In 2005, the World Customs Organisation (WCO) Council adopted the SAFE Framework of Standards to secure and facilitate global trade. This was informed by the need to secure the international supply chain, and enhance trade facilitation worldwide especially after the September 11 terrorist attack in the USA. The Authorised Economic Operator (AEO) Programme was among the protocols that were borne out of that decision and as a result, the East African Community (EAC) revenue administrations, through their respective Commissioners for Customs conceived the regional AEO programme in 2006.
As the international trade supply chain becomes more vulnerable, the AEO programme seeks to shift focus from the goods to the traders by building trust through voluntary compliance. The status of an Authorised Economic Operator is awarded to compliant traders to enhance their experience when undergoing customs clearance processes. Presently, the EAC regional AEO programme is applicable to the partner states of Kenya, Uganda, Tanzania, Rwanda and Burundi and the Republic of South Sudan
The AEO programme in Kenya is managed by the Kenya Revenue Authority (KRA) under the Customs and Border Control Department. The programme seeks to have 80% of imports and exports in Kenya controlled by of the operators, translating to increased revenue collection.
Kenya has three operational categories of AEOs:
- Clearing Agents.
There are 215 AEOs currently registered in Kenya and nineteen (19) of these have already joined the EAC AEO Programme. Transporters in particular are encouraged to join the programme to create a seamless end to end process for their businesses. This is especially key for enhancing trade within the region where transporting cargo via road is the most preferred method of moving goods within East Africa. An AEO exporter should work with an AEO clearing agent and an AEO transporter for expedited cargo clearance process especially at common border posts within the EAC region. The recent bilateral talks between the Customs Administrations of Kenya and Uganda was a step in the right direction in achieving regional integration and promoting the programme.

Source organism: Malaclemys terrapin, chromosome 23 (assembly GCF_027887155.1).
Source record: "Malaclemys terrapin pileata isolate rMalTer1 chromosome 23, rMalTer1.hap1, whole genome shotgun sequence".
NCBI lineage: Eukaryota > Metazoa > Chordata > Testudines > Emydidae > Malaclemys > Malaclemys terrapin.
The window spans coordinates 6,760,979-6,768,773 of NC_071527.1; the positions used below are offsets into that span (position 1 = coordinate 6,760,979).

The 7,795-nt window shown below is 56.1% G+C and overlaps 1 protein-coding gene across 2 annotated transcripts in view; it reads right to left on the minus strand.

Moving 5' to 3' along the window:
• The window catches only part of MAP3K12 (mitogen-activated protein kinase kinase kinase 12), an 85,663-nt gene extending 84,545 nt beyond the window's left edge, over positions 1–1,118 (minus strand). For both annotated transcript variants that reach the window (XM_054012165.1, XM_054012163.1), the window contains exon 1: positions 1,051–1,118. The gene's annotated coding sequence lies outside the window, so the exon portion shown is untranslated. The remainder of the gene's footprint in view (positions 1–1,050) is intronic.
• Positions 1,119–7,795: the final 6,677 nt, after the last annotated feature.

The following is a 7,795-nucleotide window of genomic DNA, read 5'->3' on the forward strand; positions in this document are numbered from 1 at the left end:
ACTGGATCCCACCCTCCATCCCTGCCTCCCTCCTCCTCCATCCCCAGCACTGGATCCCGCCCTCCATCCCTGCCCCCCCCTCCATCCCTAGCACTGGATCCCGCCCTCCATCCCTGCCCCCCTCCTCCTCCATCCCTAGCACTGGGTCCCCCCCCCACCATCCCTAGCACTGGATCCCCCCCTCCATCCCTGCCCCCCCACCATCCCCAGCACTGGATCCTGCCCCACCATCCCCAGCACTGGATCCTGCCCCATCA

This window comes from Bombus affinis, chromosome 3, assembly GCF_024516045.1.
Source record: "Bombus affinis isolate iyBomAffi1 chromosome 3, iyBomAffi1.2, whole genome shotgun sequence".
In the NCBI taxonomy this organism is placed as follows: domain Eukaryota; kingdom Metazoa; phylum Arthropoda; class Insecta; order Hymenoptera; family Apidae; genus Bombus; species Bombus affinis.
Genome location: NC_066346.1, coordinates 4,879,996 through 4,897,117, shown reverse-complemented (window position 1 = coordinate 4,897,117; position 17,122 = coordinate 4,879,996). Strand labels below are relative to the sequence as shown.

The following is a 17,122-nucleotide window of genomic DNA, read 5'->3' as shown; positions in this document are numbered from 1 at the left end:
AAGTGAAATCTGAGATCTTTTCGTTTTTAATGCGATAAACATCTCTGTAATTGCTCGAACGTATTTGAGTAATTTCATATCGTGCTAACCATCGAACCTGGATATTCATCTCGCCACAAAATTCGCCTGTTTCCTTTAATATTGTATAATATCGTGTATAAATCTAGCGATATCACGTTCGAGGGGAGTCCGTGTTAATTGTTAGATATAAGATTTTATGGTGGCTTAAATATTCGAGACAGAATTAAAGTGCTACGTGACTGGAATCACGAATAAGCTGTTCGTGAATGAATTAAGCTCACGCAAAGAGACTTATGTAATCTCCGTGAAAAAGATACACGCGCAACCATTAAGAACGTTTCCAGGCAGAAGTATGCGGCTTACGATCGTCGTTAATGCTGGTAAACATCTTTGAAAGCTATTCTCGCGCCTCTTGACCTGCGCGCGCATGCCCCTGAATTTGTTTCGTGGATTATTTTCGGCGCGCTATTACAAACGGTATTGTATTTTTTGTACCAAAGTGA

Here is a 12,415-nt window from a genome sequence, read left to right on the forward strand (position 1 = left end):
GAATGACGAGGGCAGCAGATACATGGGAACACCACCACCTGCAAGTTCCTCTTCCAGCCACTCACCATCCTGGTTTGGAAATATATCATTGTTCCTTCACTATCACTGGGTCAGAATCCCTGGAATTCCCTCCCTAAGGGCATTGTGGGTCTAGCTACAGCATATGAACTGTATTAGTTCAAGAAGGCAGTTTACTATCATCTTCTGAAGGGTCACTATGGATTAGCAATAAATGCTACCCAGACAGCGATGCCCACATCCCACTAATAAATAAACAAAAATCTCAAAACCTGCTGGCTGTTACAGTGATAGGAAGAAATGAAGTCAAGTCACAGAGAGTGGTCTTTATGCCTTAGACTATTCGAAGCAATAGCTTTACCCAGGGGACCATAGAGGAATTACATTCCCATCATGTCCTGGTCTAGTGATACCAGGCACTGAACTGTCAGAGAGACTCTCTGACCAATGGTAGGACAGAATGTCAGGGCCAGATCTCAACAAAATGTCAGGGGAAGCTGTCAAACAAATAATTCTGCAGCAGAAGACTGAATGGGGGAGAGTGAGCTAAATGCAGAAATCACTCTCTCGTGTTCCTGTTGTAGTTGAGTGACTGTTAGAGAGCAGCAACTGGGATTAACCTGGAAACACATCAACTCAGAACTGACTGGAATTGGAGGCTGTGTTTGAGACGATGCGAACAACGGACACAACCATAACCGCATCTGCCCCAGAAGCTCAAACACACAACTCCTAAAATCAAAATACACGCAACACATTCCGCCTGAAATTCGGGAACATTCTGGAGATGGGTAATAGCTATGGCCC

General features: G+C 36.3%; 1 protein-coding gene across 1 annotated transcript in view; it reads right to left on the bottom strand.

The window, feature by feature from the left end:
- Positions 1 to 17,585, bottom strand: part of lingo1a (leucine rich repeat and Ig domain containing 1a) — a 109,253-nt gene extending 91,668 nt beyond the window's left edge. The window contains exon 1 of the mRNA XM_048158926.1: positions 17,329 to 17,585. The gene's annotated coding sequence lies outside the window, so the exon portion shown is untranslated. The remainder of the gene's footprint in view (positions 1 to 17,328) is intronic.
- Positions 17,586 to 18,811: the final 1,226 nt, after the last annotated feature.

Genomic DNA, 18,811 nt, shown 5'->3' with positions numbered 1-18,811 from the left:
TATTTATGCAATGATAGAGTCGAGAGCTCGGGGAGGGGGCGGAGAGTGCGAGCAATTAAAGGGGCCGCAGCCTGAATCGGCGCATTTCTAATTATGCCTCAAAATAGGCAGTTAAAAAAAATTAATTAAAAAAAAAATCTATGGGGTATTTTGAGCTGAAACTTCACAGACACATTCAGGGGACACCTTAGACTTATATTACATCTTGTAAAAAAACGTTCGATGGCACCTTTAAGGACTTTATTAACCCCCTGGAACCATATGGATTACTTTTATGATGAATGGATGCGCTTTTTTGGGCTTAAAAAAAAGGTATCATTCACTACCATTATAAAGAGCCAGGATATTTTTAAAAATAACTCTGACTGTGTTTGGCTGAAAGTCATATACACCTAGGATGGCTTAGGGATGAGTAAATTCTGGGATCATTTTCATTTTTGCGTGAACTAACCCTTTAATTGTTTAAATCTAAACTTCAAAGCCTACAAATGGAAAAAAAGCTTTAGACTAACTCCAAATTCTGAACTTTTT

Some beneficiaries of the AEO Programme at the national level have testified to the expansion and growth of their businesses in terms of increased profits, higher production levels, employment of more staff and faster turnaround time in the cargo clearance process. The door to customs has been wide open for them and these companies have taken advantage of their status to build a rapport with KRA. Existing AEOs have to be more proactive and raise issues or challenges when they face them so as to fully benefit from the programme. As an initiative of the WCO, organisations and companies around the world prefer dealing with AEO certified companies, which leaves non-AEOs at risk of losing out on business.
AEOs are considered low risk traders because they have consistently shown through their operations that they can be trusted and therefore enjoy the benefits of the programme. Less stringent measures are applied while handling their cargo because they have exhibited the ability for self-regulation. Those seeking to join the programme are required to lodge an application to KRA, fulfil a number of compliance procedures and undergo a vetting process before their accreditation to the programme. Those whose applications are declined are notified of the reason for the rejection. Additionally, KRA seeks to demystify the myth that the AEO program is only for large corporates and urges small to medium sized companies to apply for the program to avoid missing out on invaluable privileges.
Among other initiatives that KRA is undertaking to promote the programme is the continued sensitisation of Partner Government Agencies (PGAs) on their role in the vetting process and the overall implementation of the Programme at the national level. This will greatly improve the uptake of the AEO. At the regional level, the Common Market for Eastern and Southern Africa (COMESA) has developed draft COMESA Regional AEO Programme implementation guidelines (June 2018) whose objective is to develop regionally harmonised procedures and criteria for granting the status of AEO. When this comes into force, the trading bloc will seek to enter into Mutual Recognition Agreements (MRAs) with other economies and trading blocs around the world such as the European Union therefore benefitting its Member States.
In future, KRA envisions a seamless supply chain with significantly reduced enforcement measures thereby enhancing trade facilitation. This chain will include airports, sea ports, warehouses and shipping agents among others; making international trade efficient and convenient for all the players.
By Kwaje Rading'